When Jennifer Shaffer registered for classes at the end of last semester, she had already made her spring break plans; she knew she would not be spending her spring break in Missouri, enduring the extreme weather changes.

At 4 a.m. on March 11, Shaffer said goodbye to her friends and family and met the bus in the parking lot at Western, which would take her to her ultimate spring break. She soon boarded a plane in Kansas City and headed for the tropical island of Belize.

And in the tropical paradise, students spent an ample amount of time swimming and snorkeling. Students who were dive-certified had three opportunities to join in on dives, including the first dive at Cypress Tunnels and another during the evening at Hol Chan Marine Preserve. Many in the group had underwater cameras to capture the memorable experience during these dives. Shaffer said that this was her first ocean scuba dive.

“It’s hard to describe,â€Â Shaffer said. “It was like nothing I’ve ever experienced before. It was so amazing. I held a shark and saw an eel. (The eel) was behind me. I felt a tug on my vest. My dive master pointed it out to me. It was the most surreal experience ever.â€Â Shaffer said that later her dive master told her that the shark might have bitten her if it felt threatened by her turning around really fast.

On her first journey outside the U.S., Shaffer traveled with 11 fellow students, two alumni and three Western faculty classmates enrolled in biology professor David Ashley’s BIO 220 class: Field Natural History of Belize. Students are required to participate in lectures and also give their own presentations on the natural history of the country. In addition to course fees, students are responsible for the additional fee of $1750 to cover travel arrangements.

Once in Belize, the exchange rate of 2-to-1 was really on the side of the American students. “I felt like I was shopping at the half-priced store the whole time,â€Â Shaffer said. “I brought so much stuff back. I ended up checking two bags coming back.â€Â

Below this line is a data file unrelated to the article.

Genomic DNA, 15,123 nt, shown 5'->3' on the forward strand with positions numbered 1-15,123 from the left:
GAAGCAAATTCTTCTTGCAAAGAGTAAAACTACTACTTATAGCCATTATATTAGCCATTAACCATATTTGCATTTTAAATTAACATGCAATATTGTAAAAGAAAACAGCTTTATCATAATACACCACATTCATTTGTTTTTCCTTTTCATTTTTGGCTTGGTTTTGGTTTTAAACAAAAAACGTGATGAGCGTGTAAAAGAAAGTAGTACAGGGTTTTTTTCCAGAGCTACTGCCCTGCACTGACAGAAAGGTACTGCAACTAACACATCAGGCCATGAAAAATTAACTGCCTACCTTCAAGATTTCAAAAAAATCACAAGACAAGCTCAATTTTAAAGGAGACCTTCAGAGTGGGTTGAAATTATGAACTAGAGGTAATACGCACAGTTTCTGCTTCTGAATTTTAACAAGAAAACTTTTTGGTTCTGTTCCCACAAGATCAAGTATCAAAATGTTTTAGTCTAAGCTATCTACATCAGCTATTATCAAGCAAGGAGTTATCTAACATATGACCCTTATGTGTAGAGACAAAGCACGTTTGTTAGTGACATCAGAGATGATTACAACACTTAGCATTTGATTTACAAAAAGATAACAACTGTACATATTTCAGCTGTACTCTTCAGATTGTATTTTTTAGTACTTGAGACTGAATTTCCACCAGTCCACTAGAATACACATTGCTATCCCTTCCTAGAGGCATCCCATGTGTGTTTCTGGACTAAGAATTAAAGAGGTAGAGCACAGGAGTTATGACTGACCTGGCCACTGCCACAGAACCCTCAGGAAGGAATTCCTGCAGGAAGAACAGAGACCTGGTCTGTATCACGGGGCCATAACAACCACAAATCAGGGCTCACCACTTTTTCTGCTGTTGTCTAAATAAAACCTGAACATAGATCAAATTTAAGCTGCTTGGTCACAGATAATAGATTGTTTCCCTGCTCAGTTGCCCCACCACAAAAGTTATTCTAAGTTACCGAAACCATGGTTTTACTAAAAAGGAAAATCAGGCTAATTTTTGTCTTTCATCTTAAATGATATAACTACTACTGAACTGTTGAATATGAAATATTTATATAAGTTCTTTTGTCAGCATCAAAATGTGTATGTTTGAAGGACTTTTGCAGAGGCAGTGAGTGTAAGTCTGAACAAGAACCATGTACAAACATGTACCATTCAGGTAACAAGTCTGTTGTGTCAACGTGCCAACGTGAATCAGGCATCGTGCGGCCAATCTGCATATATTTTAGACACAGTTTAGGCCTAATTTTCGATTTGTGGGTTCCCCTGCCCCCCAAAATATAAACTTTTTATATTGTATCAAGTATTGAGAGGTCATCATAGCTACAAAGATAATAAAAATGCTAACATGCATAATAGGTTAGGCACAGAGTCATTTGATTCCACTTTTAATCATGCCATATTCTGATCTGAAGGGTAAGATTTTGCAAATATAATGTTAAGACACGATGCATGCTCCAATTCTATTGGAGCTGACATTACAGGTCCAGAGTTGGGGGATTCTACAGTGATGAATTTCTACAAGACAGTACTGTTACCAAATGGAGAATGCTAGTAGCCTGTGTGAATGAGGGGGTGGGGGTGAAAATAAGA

Students also enjoyed tubing down a waterfall, but some only tubed down half the waterfall, as it was a long way back to the top.

“I went all the way down,â€Â senior Michelle Scherder said. “It was 291 steps back to the top.â€Â

They visited the Mayan Ruins, which also had many steps to climb to get to the top.

“I pretty much fell in love with the Mayan ruins,â€Â senior Nicole Shiflett said.

During the early morning hours when most students were still sleeping, Ashley was able to get some photos of unique birds in Belize.

The students traveled to a butterfly farm and canoed through a cave. Each student had a responsibility going through the cave.

At one point in the trip, the students crossed over the same river they tubed down in order to get to the ruins. Their vehicle had to be hand cranked on a platform to get across.

“It was 70 cranks; I counted,â€Â Western alumni William Gilbert said. “To think they do that 90 times a day is unbelievable.”

Shaffer is looking forward to April 23 when she can share her experiences, along with those of her classmates, with the public at a show-and-tell night. “You were there and you saw the same things, but you didn’t know what they were feeling,â€Â Shaffer said.

Shaffer said that the class was paired off into groups prior to the trip and assigned days to report about.

“Each group had a day to document,â€Â Shaffer said. “We wrote down things that were said that day, what the classmates were feeling – it was neat.â€Â

The class returned from their trip to Belize on March 19, and Ashley was already thinking about the next trip.

“On the flight back, I was trying to tell myself to never do this again, and at the same time, I was thinking through the next one,â€Â he said.

Ashley, who follows a three-year trip cycle, alternating locations, said that he would like to plan the next trip for next year.

“There is a camaraderie that develops among the crowd,â€Â said Ashley, who has been taking trips with students for the past 11 years. “It’s always very close. Whenever you have intense interaction between faculty and students outside the typical classroom setting, it ends up being positive.â€Â

Shaffer agreed and said that the trip was much more than what she thought it would be.

“The trip has changed us,â€Â Shaffer said. “I will miss the group; we got really close.â€Â Shaffer said that before the trip, she had a good idea of what she wanted to major in at Western. “I had been looking into marine biology all the time,â€Â she said. “(This trip) was going to make or break my goals.â€Â

She said that going there and having the experience that she did concreted her decision. Shaffer encourages other students interested in participating in a Study Away course to do it if it as all possible.

“Do anything you can to go,â€Â she said. “It was life changing for me, as I had never been out of the county before. The culture was intense. I’d always dreamed of going somewhere like that – not using cars, no traffic – never thought I’d get to do it. Now I have the travel bug, and I am eager to go again.â€Â

*Accompanying this article is a Flash slideshow.

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